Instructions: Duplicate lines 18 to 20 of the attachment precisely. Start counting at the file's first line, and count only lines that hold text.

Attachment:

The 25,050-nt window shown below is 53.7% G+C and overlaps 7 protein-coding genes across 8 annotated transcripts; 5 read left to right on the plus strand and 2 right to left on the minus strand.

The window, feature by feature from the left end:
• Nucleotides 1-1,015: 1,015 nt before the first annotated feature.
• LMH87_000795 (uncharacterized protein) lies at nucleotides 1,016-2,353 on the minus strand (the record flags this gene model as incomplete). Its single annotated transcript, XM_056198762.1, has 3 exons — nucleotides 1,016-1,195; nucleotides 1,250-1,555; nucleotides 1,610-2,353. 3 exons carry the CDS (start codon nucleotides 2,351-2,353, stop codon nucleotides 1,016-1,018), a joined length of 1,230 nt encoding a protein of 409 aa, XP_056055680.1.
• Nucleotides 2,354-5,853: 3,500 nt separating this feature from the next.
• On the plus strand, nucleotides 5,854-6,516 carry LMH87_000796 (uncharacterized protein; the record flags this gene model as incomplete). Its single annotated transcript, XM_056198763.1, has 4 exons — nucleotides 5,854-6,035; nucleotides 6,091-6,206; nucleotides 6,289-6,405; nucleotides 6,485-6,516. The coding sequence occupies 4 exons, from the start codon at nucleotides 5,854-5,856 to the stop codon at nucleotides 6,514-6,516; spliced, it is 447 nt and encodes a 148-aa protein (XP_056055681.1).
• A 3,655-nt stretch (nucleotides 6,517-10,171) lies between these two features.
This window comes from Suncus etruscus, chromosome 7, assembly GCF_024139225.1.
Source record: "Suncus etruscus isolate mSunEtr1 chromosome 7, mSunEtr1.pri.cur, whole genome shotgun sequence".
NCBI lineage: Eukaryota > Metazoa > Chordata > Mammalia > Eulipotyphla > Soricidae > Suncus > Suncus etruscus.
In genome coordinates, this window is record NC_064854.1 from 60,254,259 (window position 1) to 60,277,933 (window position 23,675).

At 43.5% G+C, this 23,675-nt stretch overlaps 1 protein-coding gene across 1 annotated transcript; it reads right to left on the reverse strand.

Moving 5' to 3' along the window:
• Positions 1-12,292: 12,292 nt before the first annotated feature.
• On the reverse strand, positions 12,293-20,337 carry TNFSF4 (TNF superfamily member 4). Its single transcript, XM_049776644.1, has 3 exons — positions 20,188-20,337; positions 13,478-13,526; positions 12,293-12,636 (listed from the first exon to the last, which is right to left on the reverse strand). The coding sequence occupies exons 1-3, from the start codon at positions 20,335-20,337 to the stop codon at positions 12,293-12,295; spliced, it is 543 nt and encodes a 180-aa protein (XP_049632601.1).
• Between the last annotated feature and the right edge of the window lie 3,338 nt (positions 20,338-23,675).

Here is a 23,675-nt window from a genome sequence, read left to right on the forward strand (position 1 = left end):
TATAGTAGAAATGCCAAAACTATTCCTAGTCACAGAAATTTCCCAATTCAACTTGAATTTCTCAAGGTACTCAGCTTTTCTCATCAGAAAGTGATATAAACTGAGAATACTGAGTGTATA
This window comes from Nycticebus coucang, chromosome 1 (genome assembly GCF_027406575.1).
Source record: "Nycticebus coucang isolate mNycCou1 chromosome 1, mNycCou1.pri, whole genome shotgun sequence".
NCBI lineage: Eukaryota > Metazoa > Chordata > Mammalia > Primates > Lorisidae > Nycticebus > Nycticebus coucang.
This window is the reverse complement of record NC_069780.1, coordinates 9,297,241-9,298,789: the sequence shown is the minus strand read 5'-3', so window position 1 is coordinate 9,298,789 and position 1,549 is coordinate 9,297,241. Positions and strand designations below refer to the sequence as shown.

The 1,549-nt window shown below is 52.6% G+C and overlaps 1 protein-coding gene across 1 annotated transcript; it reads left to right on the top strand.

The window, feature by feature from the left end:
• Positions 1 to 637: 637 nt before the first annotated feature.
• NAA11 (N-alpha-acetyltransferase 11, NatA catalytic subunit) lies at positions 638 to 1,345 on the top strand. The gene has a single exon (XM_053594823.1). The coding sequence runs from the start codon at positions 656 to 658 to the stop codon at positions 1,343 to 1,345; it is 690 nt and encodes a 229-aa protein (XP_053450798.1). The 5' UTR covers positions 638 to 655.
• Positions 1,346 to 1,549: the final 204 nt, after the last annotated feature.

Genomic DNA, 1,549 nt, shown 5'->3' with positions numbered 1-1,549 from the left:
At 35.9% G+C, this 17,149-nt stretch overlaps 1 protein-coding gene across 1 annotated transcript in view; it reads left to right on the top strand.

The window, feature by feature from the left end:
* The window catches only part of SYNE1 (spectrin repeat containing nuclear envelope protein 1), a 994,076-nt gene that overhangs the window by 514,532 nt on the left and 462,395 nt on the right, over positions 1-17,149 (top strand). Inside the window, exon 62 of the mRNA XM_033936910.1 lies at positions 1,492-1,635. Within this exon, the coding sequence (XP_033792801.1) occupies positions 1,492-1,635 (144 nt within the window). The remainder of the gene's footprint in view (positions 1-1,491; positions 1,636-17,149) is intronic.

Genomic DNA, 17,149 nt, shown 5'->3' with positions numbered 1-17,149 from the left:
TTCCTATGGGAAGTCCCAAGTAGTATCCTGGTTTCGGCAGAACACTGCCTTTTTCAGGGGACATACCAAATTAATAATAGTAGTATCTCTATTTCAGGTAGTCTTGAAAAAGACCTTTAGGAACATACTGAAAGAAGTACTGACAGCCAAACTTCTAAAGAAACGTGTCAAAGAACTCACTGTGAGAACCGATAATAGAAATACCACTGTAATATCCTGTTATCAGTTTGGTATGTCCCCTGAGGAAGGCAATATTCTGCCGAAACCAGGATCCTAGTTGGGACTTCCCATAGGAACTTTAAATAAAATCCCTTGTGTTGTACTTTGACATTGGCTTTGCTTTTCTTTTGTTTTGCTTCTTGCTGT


TATAGTAGAAATGCCAAAACTATTCCTAGTCACAGAAATTTCCCAATTCAACTTGAATTTCTCAAGGTACTCAGCTTTTCTCATCAGAAAGTGATATAAACTGAGAATACTGAGTGTATA
This window comes from Nycticebus coucang, chromosome 1 (genome assembly GCF_027406575.1).
Source record: "Nycticebus coucang isolate mNycCou1 chromosome 1, mNycCou1.pri, whole genome shotgun sequence".